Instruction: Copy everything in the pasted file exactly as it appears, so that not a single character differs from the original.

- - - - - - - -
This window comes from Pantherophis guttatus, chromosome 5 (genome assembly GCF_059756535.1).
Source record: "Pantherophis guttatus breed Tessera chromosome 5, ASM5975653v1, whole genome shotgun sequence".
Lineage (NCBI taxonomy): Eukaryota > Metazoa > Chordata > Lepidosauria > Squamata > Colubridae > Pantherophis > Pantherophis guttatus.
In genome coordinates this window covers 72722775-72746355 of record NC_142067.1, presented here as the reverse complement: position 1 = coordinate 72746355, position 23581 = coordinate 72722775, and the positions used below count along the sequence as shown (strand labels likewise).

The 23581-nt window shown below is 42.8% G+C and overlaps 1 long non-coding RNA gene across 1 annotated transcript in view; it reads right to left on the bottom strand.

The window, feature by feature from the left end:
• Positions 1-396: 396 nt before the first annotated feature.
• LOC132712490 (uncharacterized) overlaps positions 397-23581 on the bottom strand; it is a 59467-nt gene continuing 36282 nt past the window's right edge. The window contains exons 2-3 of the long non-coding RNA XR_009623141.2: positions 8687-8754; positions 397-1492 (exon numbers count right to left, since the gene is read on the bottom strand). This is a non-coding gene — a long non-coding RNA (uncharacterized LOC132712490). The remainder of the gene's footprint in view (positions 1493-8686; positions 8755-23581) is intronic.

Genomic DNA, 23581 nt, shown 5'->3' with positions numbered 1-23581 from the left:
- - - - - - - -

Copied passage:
This window comes from Pantherophis guttatus, chromosome 5 (genome assembly GCF_059756535.1).
Source record: "Pantherophis guttatus breed Tessera chromosome 5, ASM5975653v1, whole genome shotgun sequence".
Lineage (NCBI taxonomy): Eukaryota > Metazoa > Chordata > Lepidosauria > Squamata > Colubridae > Pantherophis > Pantherophis guttatus.
In genome coordinates this window covers 72722775-72746355 of record NC_142067.1, presented here as the reverse complement: position 1 = coordinate 72746355, position 23581 = coordinate 72722775, and the positions used below count along the sequence as shown (strand labels likewise).

The 23581-nt window shown below is 42.8% G+C and overlaps 1 long non-coding RNA gene across 1 annotated transcript in view; it reads right to left on the bottom strand.

The window, feature by feature from the left end:
• Positions 1-396: 396 nt before the first annotated feature.
• LOC132712490 (uncharacterized) overlaps positions 397-23581 on the bottom strand; it is a 59467-nt gene continuing 36282 nt past the window's right edge. The window contains exons 2-3 of the long non-coding RNA XR_009623141.2: positions 8687-8754; positions 397-1492 (exon numbers count right to left, since the gene is read on the bottom strand). This is a non-coding gene — a long non-coding RNA (uncharacterized LOC132712490). The remainder of the gene's footprint in view (positions 1493-8686; positions 8755-23581) is intronic.

Genomic DNA, 23581 nt, shown 5'->3' with positions numbered 1-23581 from the left: